Friday Minute: Improving sacrament reverence

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  • catcrazed Eagle Mountain, UT
    April 25, 2012 8:13 a.m.

    Amen to Sore Loser! I will improve my own behavior. I would also respectfully request that parents of young children PLEASE bring your little ones out of the chapel when they fuss. I can hardly hear the speakers in my ward over the din. I know we need to teach them reverence and good behavior. Perhaps taking them out would teach them that the chapel is a sacred place of worship, where a different behavior is expected. And have you noticed how quiet the chapel is during the sacrament, but how loud it is during the speakers' presentations?

  • Sore loser tampa, fl
    April 22, 2012 7:28 p.m.

    I agree that quietness isn't necessarily reverence, but it goes a long way in not disturbing others in the chapel that are trying to meditate. There are a lot of references to the Sacrament in the article but less regarding reverence itself. Pres. McKay said "an irreverent person is not a believing person." That's a strong statement. We learn in Primary that "the chapel is a sacred place, we enter quietly", and "the chapel doors seem to say to me, shhh, be still". The rules of reverence in the chapel are, 1) get to church at least 5 minutes early, 2) focus on listening to the prelude music and meditating on that 3) no conversations in the chapel other than friendly greetings in hushed tones 4) no leaving the meeting early unless absolutely necessary 6) leaders shouldn't be communicating with one another on the stand 6) exit the chapel in the same reverent manner without conversing, 7)make your way to the next meeting and get there on time so as to not disturb a lesson already in progress. Reverence is so important, and a quiet demeanor is a good first step that should not be undervalued.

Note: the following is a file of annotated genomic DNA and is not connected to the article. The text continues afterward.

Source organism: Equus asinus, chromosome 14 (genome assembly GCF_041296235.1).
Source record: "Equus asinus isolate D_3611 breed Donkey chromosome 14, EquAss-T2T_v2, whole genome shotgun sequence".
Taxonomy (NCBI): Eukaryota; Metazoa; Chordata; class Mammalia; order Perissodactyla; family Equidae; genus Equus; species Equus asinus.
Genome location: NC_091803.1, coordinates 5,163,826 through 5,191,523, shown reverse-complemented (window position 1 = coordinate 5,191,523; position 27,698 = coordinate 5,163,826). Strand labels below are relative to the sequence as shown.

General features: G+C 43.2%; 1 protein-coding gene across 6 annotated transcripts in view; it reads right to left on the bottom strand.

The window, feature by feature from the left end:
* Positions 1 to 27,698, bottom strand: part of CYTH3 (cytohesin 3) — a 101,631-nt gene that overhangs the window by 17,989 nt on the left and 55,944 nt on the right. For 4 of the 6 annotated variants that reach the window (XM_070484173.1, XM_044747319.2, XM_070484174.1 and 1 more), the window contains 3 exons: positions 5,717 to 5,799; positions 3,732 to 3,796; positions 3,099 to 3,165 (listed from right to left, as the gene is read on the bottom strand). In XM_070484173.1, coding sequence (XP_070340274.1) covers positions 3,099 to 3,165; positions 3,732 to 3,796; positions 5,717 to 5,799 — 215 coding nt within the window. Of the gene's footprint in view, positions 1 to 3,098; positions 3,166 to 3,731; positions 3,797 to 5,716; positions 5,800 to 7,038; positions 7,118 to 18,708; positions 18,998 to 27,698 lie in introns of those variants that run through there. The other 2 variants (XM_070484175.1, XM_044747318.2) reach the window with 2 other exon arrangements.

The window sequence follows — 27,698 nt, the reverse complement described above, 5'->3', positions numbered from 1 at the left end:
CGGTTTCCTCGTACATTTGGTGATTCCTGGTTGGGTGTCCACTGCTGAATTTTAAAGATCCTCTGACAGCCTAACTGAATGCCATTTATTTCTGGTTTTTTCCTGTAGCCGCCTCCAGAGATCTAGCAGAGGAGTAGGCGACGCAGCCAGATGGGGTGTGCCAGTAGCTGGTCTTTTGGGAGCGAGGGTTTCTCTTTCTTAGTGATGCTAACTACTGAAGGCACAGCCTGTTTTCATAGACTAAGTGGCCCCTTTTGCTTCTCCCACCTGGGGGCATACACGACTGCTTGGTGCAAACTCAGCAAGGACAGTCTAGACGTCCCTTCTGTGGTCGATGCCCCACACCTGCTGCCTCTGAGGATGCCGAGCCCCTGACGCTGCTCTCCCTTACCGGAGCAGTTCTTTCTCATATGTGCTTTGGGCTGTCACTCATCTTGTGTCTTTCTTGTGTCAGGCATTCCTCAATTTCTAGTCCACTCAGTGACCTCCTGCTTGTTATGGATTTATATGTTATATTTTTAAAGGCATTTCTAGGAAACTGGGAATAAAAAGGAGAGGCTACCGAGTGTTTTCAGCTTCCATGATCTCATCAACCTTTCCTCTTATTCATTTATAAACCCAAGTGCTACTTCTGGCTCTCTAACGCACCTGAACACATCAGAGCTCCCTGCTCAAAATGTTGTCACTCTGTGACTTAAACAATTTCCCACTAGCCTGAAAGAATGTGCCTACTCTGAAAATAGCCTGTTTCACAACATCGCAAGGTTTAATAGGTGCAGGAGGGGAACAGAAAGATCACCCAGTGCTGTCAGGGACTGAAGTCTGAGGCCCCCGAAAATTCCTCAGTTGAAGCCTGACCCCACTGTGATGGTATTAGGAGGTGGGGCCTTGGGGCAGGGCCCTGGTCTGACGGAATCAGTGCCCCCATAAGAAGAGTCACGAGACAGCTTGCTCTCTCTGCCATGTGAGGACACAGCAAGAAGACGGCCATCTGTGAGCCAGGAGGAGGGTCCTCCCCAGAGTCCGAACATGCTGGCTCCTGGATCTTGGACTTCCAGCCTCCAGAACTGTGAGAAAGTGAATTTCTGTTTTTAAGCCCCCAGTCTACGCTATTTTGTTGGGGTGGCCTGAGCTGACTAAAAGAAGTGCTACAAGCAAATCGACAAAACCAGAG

• Bill in Nebraska Maryville, MO
    April 22, 2012 2:00 p.m.

    What the author said about the hymn I believe pertains to those who can sing but literally refuse to. They just sit there and act as though no big deal. It has been said that many of the LDS Hymns are prayers in and of themselves.

    We have also been instructed that Sacrament Meeting is the most important meeting we will attend during the week. Each week we renew those covenants we made at the time of our baptism and of such we shall have his (The Fathers) spirit to be with us for the next week. The sacrament has the ability to wash away our sins of the past week and make us clean once more, just as we were at the time we were baptized. The bread represents his body and the water his blood. It doesn't matter what we actually drink because all the wine does is symbolize his blood, just as the water does. It is all symbolism of the Saviors love for us.

    We do a disservice to him when we fail to recognize his hand in all things. We should each remember and read the sacramental prayers for our own salvation.

  • Sqweebie Salt Lake City, UT
    April 20, 2012 3:51 p.m.

    "Please help maintain the spirit of reverence by taking your conversations into the foyer after the meeting"

    I have noticed in my own ward as well as those who meet in the chapel before us just sit or they will stand in the aisle catching up/making plans for the following week. This should and can be done in the foyer or from home over the phone. It kills the spirit of reverence of the meeting that has just finished.

  • Fern RL LAYTON, UT
    April 20, 2012 2:52 p.m.